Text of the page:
We've been trying to find the person who has put in the longest continuous service at one firm (allowing for mergers) in the financial markets. Out front by almost 25 years is the legendary Al Feld, a 93-year-old Goldman veteran, who is approaching his 75th anniversary with the firm!
Here's a little something sent in by one of our readers, a back office professional.
Now in this time of asset writedowns, Credit, you'd think, would be King. Not so, so our sources tell us, over at UBS's US Wealth Management Division.
We often get e-mails in from our readers, and our Editor tries to reply to every one of them. Sometimes the exchanges are quite amusing. Here's a couple that came in this week:
We thought it would be good to put to the vote who you wanted to play the role of the SG rogue trader Jerome Kerviel in the film that will most certainly be made about his escapades. And here's the result:
Some hedge funds have been having a torrid time this year. In fact, average returns are said to be at an 18-year low.
Bloomberg reports that Bank of America CEO Ken Lewis has said that, despite the challenging markets conditions, he sees 'no reason to cut the dividend and no reason to raise any more capital'.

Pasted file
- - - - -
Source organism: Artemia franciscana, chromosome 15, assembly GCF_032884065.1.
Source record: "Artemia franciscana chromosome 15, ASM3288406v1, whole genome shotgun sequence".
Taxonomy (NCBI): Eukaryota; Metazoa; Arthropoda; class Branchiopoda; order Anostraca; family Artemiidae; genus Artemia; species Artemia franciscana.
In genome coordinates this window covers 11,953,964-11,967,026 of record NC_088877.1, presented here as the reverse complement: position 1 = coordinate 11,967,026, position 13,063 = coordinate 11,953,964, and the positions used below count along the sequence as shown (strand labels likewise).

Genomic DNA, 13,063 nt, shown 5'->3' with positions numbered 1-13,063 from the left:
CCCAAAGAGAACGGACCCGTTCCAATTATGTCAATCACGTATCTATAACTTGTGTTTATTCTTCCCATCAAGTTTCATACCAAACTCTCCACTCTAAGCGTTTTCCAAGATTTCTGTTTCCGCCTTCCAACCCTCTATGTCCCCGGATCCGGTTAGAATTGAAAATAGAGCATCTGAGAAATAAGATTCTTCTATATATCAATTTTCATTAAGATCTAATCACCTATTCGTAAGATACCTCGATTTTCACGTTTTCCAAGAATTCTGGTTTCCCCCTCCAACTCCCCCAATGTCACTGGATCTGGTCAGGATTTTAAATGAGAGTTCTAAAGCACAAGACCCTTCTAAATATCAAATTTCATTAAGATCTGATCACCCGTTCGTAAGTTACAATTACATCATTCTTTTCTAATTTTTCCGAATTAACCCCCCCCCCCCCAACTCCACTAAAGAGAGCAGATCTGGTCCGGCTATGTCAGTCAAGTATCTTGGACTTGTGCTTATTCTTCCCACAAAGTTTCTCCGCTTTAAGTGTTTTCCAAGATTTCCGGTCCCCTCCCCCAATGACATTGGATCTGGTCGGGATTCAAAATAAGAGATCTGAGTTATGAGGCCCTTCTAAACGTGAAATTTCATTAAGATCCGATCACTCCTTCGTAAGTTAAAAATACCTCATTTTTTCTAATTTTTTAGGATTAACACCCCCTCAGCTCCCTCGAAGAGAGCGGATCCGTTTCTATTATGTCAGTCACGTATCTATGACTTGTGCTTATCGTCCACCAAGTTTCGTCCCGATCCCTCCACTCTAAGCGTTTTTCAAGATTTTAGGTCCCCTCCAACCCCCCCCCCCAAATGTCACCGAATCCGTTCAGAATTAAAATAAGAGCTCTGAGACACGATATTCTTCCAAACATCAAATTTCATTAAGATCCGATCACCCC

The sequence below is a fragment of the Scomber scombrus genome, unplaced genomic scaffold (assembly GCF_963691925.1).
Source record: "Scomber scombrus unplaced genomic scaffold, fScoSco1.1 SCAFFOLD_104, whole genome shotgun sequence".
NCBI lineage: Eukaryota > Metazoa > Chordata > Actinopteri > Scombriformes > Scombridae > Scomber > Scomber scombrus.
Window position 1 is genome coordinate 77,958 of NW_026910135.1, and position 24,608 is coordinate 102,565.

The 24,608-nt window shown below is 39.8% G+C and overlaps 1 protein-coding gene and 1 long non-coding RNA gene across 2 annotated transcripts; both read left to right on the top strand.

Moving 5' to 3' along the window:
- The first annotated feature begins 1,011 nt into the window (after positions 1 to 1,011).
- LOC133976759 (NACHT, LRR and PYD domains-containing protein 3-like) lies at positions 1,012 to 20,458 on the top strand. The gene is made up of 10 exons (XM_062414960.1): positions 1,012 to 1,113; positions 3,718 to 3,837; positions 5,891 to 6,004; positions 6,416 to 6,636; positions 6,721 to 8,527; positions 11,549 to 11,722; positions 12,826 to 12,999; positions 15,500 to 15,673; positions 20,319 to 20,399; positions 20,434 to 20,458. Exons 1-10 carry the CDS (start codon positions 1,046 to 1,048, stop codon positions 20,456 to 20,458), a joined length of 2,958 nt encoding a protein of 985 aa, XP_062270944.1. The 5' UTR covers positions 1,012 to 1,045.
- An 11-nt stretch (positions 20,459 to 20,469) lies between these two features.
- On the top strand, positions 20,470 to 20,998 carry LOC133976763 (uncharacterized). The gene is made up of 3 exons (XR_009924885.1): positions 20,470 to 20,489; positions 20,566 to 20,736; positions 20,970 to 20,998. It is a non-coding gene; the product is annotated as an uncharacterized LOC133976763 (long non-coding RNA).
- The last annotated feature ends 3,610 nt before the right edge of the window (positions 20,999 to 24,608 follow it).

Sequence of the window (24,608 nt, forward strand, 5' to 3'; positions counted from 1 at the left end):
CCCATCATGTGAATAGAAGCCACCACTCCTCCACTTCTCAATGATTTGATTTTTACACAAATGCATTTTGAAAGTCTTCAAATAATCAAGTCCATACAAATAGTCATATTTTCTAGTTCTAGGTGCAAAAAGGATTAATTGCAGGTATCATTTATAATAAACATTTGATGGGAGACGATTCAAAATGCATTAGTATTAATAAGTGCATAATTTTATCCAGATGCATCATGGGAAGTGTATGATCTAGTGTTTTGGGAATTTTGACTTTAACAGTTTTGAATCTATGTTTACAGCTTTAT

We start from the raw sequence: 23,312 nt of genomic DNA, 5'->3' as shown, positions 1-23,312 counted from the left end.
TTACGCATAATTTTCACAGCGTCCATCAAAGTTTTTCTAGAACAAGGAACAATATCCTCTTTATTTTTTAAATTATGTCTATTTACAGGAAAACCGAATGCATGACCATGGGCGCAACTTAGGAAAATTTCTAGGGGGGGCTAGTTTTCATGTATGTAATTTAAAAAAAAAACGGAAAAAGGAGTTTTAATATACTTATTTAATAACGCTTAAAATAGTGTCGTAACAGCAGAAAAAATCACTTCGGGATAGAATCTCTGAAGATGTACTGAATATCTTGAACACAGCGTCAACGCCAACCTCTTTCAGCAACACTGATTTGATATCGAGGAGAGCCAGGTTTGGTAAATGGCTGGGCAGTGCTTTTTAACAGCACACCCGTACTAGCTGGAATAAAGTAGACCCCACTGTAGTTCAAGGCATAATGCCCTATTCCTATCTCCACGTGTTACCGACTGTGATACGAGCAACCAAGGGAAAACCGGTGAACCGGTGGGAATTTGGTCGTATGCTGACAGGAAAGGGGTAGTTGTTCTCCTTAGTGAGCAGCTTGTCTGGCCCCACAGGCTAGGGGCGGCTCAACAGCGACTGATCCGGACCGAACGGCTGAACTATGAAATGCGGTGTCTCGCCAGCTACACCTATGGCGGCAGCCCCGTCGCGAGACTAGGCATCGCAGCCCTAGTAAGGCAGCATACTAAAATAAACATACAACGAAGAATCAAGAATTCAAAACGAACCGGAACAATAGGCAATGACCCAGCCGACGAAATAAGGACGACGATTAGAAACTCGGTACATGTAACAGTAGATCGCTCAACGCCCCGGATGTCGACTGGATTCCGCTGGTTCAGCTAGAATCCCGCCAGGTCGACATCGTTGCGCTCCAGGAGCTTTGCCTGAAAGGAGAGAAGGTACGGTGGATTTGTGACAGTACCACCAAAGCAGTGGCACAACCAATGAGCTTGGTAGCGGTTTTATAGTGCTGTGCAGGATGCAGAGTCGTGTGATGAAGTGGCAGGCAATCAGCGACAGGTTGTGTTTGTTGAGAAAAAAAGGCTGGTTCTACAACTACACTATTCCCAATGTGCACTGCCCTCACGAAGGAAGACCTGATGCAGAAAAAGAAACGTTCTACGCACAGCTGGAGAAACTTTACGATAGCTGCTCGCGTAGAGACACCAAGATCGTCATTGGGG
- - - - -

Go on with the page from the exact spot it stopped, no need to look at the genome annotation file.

Lehman Brothers CEO Dick Fuld will be fuming. There appears to be just no respite, as inaccurate rumours again swept the market this week and resulted in yet more trouncing of his firm's stock price.
Will Jean-Paul Votron (sounds like a 70s popstar, doesn't he ?), CEO over at Fortis, soon be going the same way as Citi's Chuck Prince, Merrill Lynch's Stan O'Neal, UBS's Peter Wuffli and Wachovia's Ken Thompson, and be forced out of his firm ? Or, like Lehman's Dick Fuld, will he just remain under pressure, but stay at the helm like a wounded man ?
A new EFAMA Report Provides New Statistics and Insights on the European Asset Management Industry.
No, not us!
European Union lawmakers clinched a deal on jail sentences for market manipulation and insider dealing, giving judges the power to send the worst offenders to prison for at least four years.
The company behind the ubiquitous iPhone and iPad is famously secretive, but there a few little known facts about the California-based company.